Pharma – Who?


Martin Shkreli, that’s who.

In response to Mona’s article from last week, I want to continue the trend of ethics in the pharmaceutical industry. Decisions in the pharma industry often edge on the side of ethical dilemma because drugs have the possibility of either helping or harming people. And Mona was spot on, some big pharma companies have done some pretty sketchy stuff in the past. They gave tons of crazy drugs to little kids, and even gave some to the parents too so that they wouldn’t object to testing on the kids. OK so that’s not exactly what happened, but I’m sure the media spun in into something like that. It’s so easy for the media to go crazy with pharmaceuticals because the general public is highly uneducated about how our drug system actually works. And the media has definitely had fun with creating headlines for Martin Shkreli.

If you don’t know about Martin Shkreli, please watch this Vice doc where he drinks wine and plays chess with a Vice reporter, all the while telling her how terrible she is at chess. Shkreli is best known for the price gouging scandal that he’s currently wrapped up in. His company bought the best drug for treating patients with AIDS and then hiked the price up 5,000% to $750 a pill. Rough times for everyone trying to gain access to the pill right? Sort of. Most people would look at this and immediately say that Shkreli is immoral, that he might as well be poisoning small children because he’s killing people that have AIDS. In reality, as Shkreli will readily explain to you if you ever get the chance to interview him, nothing that he is doing is actually having an impact on the bigger system or on the lives of people with AIDS. The reason is because the burden of that 5,000% increase in price falls on big corporations and insurance companies who have to foot the bill. He also says that he will personally give the drug away for free to anyone who desperately needs it. Seems pretty ethical, yeah?

The point is that, and Mona makes this point very well, the pharma industry, just like many other big industries, is not simple when it comes to executing totally ethical behavior. My view is that I want to see medicine advance to the point where we can cure all of the most deadly diseases that we currently have. If that means a little sketchy testing, then that’s ok with me. But I’m not one of the guinea pigs am I? Ok cool, yeah go ahead.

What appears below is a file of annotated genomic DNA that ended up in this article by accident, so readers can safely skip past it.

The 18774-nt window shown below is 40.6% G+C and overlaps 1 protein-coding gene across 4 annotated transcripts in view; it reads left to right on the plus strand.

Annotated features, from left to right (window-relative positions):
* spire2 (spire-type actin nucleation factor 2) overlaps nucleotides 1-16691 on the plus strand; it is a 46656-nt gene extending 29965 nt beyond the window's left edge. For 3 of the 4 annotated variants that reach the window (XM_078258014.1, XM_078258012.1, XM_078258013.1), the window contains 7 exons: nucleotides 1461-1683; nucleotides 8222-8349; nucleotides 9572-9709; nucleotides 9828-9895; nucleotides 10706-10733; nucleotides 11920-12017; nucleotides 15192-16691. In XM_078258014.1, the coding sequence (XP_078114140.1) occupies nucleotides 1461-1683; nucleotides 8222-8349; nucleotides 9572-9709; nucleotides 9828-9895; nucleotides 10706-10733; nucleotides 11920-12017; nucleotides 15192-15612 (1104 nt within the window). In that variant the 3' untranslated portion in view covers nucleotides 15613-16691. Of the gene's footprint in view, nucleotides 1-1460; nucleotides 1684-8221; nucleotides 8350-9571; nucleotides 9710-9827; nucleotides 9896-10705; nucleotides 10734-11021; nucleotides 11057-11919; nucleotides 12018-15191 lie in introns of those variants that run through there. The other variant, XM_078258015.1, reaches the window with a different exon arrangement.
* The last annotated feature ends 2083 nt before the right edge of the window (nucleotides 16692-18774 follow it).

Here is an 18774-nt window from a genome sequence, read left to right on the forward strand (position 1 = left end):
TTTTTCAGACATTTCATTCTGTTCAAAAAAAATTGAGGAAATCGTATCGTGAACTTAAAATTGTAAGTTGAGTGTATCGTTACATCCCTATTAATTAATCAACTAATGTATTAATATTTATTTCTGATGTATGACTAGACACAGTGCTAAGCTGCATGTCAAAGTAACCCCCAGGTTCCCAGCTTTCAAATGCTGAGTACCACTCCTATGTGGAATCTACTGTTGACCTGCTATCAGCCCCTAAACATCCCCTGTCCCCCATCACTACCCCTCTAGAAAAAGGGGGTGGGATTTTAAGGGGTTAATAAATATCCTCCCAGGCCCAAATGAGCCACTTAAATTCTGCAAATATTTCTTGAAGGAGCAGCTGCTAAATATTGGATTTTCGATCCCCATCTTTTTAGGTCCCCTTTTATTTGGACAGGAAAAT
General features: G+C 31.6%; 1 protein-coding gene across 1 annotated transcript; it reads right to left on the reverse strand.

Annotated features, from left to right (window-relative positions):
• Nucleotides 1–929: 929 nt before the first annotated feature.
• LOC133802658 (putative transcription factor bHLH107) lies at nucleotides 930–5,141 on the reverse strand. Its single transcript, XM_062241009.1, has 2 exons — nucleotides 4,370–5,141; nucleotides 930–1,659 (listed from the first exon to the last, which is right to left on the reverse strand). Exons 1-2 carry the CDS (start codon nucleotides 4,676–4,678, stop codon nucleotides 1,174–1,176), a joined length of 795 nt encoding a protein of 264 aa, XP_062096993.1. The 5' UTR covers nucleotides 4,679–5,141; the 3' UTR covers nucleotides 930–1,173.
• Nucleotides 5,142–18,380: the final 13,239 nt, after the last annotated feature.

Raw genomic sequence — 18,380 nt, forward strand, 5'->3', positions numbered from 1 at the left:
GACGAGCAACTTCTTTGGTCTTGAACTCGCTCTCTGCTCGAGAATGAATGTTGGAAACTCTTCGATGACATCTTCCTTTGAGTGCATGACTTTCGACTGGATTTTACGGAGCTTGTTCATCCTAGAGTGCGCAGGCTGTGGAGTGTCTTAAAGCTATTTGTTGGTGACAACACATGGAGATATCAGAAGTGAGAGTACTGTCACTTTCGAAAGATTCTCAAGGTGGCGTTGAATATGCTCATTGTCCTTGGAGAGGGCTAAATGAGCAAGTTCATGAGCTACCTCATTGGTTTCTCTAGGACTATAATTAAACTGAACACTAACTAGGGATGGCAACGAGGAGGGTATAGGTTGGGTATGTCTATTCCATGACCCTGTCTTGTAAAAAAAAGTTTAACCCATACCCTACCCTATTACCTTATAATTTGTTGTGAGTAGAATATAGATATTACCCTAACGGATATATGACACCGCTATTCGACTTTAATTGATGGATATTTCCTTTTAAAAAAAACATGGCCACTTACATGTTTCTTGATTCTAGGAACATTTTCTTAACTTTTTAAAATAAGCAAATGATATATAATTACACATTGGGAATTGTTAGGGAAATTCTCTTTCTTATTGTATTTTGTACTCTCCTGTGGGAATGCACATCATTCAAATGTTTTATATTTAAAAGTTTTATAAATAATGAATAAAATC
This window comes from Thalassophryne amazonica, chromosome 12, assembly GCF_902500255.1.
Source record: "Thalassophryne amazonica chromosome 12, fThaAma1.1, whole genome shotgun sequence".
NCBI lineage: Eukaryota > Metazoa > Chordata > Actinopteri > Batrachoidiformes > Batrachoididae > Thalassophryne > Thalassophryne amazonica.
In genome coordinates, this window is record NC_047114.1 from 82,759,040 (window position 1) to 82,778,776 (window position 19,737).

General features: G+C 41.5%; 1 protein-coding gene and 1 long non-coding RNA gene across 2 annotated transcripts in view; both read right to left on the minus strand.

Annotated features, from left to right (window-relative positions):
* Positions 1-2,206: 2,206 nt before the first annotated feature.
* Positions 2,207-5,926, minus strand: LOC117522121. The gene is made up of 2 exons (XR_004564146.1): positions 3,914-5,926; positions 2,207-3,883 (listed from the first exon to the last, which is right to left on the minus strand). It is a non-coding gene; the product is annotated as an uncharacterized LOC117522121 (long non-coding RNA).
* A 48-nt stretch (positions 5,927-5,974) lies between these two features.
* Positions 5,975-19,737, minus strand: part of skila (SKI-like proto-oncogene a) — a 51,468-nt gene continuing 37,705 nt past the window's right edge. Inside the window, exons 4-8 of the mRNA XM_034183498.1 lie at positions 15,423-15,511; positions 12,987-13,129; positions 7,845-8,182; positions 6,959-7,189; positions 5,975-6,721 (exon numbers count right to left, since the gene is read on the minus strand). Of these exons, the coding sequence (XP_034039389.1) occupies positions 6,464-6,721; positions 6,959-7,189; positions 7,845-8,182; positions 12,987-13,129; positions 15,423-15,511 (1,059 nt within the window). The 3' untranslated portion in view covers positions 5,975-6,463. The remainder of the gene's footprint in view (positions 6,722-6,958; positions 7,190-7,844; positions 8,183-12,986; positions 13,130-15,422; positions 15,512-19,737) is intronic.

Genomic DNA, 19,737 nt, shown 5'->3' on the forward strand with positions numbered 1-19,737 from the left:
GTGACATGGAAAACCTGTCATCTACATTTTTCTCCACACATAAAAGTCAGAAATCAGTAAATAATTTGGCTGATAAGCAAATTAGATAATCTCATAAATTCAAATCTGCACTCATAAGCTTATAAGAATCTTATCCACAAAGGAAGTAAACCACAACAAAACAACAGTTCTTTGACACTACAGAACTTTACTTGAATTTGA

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9 thoughts on “Pharma – Who?

  1. Martin Shkreli, you cant help but laugh at this guy. If you havent seen the video of his refusal to answer questions concerning allegation of securities fraud in front of the Congressional Oversight Committee, I would recommend doing so.

    Hes portrayed by the media as one of the most evil men in America, raising prices for thousands of people who desperately need medication. Yet, he attests that he has done nothing illegal and nothing that other drug companies have never done before. It may be unethical, but Shkreli wasnt legally prevented from doing what he did. I think Skhreli provides a microcosm which is evidence to the greater issues that rest in the big pharma industry. Where is the tradeoff between profit and helping other get their medication? Between investing less in cancer research and more in executives salaries?

    Its hard to deny that Shkreli is a pretty smart guy. Hes the former CEO of Turing Pharmaceuticals, which from my understanding continues to be a fairly innovative company. Its also hard to deny he may be a bit cynical….he spends much of his time live broadcasting his live of a Twitter feed. This relates to the Al Danlap, CEO-sociopath connection raised last class

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  2. Hm, interesting. I suppose, from a shareholder value standpoint, that Shkreli was only generating profits for his shareholders. However, is big pharma an organization that exists to make profits or to increase the level of well-being for society? From a “virtue ethics” standpoint, I abhor the guy’s attitude, I believe that if he HAD to increase the price for the drugs, then it could’ve been handled with more clarity as to “why” it was a needed alteration.